Impact of silicon shortage on solar PV industry

A recent research report from PiperJaffrey analyst Jesse Pichel points out that 94 per cent of all solar modules require polysilicon as a raw ingredient, meaning serious shortages of high-grade silicon will have a dramatic impact on PV growth in 2006. “We estimate a severe polysilicon shortage that will likely cap the growth of the solar manufacturing requiring this technology,” writes Pichel. “Due to this shortage, we believe the solar industry overall will only grow 3 per cent in 2006.” This compares to growth of 30 per cent expected by the end of 2005.

He wrote that most module manufacturers have sold out through 2006 and polysilicon supply contracts are sold out through 2006 and 2007.

That said, he expects the market will grow to $12 billion (U.S.) (or 4,800 megawatts of production) in 2010 from $4 billion (or 1,256 megawatts of production) last year, with thin-film and other non/low-polysilicon technologies capturing a much larger share of the growth. “Within solar power, we favor companies with technology that reduces or eliminates the need for polysilicon,” according to the report, which highlights Evergreen Solar Inc. (string ribbon technology) and Energy Conversion Devices Inc. (cadmium-free thin film technology) as top investment picks. Once ATS spins off its solar group, which includes Spheral Solar Power, I think U.S. analysts will add the company to their list.

BTW: Thanks to The Energy Blog for drawing my attention to this report.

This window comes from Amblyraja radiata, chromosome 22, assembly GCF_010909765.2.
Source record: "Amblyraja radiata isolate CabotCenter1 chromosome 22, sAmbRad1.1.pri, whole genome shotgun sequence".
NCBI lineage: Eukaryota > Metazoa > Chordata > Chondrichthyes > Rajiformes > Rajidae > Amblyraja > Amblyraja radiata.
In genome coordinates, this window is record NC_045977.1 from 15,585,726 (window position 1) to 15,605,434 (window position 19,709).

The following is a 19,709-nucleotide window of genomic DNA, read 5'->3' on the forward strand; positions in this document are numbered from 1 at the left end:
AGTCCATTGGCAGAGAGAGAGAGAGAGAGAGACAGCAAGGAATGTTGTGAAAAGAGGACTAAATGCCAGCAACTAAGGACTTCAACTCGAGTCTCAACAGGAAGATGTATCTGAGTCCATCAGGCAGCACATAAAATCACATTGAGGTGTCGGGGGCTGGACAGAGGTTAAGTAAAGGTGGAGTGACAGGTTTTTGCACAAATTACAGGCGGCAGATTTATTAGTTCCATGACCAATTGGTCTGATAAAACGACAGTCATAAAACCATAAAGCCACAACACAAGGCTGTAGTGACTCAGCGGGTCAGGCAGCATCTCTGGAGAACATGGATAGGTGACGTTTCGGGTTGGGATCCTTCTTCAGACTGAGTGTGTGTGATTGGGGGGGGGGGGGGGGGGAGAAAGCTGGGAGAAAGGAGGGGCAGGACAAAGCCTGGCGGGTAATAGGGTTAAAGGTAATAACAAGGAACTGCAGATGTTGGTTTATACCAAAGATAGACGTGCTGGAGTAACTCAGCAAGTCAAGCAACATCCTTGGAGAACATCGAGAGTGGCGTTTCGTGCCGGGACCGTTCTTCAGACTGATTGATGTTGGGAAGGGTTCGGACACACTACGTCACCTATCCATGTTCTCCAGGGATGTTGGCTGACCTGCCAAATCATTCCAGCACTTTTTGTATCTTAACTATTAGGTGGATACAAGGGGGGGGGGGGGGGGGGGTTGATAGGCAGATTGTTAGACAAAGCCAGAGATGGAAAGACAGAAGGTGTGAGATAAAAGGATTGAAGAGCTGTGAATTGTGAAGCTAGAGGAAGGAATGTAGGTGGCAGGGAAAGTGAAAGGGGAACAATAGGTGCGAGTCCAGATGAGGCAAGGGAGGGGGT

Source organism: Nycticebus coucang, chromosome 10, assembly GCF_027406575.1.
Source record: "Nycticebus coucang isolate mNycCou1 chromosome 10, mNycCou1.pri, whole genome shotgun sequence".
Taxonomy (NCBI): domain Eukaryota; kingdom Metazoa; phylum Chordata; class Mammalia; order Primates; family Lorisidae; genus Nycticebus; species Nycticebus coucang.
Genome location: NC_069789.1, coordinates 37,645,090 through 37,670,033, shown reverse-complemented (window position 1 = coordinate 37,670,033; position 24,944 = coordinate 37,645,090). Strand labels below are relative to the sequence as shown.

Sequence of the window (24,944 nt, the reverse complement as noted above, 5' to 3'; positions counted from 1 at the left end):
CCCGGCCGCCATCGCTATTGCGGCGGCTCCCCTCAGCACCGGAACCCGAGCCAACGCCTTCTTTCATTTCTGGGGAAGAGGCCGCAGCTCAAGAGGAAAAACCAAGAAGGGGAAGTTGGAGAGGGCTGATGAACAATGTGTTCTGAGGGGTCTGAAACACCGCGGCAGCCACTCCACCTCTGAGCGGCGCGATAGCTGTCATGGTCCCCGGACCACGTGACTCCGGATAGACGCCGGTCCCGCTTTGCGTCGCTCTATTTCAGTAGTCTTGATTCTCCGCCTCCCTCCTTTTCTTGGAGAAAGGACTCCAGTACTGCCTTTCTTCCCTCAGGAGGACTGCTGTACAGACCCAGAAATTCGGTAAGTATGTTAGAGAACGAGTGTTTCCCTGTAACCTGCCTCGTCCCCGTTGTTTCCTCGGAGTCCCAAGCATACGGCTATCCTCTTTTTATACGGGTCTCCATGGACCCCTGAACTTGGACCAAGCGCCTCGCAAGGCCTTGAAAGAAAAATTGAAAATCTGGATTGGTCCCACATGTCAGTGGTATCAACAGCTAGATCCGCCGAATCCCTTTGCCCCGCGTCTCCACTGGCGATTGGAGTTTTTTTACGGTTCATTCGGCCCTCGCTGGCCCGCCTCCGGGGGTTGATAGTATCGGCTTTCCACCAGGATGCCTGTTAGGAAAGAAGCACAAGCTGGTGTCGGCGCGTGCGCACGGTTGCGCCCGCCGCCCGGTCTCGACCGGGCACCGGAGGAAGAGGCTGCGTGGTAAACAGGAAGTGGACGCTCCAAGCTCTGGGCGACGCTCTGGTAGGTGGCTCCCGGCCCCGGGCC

On a related note, I’ve heard that a company in China is building a polysilicon manufacturing plant just for the solar PV market that could add as much as 20 per cent more to the world market’s current capacity. Solar PV executives are apparently making trips to China trying to negotiate supply agreements, but I wouldn’t be surprised if the Chinese government keeps a lion’s share of the supply at home to give the emerging Chinese solar market a competitive edge over foreign rivals. If this plant can come online in 2006, growth in the industry could be much higher than what PiperJaffrey predicts but focused largely on China.

3 thoughts on “Impact of silicon shortage on solar PV industry”

  1. heyyy that’s right? xsunx never once mentions the word silicon (!) and of course there’s also konarka and nanogoogle– i mean nanoSolar… ´┐Żbut whether these new techs will be able to fill a golbal need for 10,000 metric tons of silicon? Big question… Sure, it’s all good to recycle, but it’s unfortunate that the PV industry relied on the scraps from silicon valley instead of getting their own Solar Grade Silicon manufacturing plants…

    So if it isnt too late, there’s solarWorld in germany with a plant that will make 3,000 metric tons, and also these guys in Moses Lake WA, who have been making solar grade silicon exclusiveley since 2002, and are looking at bumping up manufacturing to 5,000 metric tons of SoG-Si (that company has a cool story)

    incidentally, it isn’t such a bad thing that SoG-Si is running out in the sense that its a very messy and toxic process. hopefully future solar processes will incorporate more biomimicry and have a lighter footprint. But if anyone here is interested in manufacturing SoG-Si; there is a method of manufacture developed by Sandia, NREL and these guys, and it uses no chlorene and less than 1/3 of the electricity as compared to conventional processes… like most things the NREL devlops– the technology is probably ripe for the picking..

  2. Just wanted to let the public know that my company, sol3g, is developing a concentration PV technology that reduces the amount of semiconductor used by the system and actually substitutes silicon with new semiconductors (InGaP/GaAs/Ge). Our system optics concentrate sunlight near 500 times, so therefore drastically reducing the amount of semiconductor per W.

    Please have a look at

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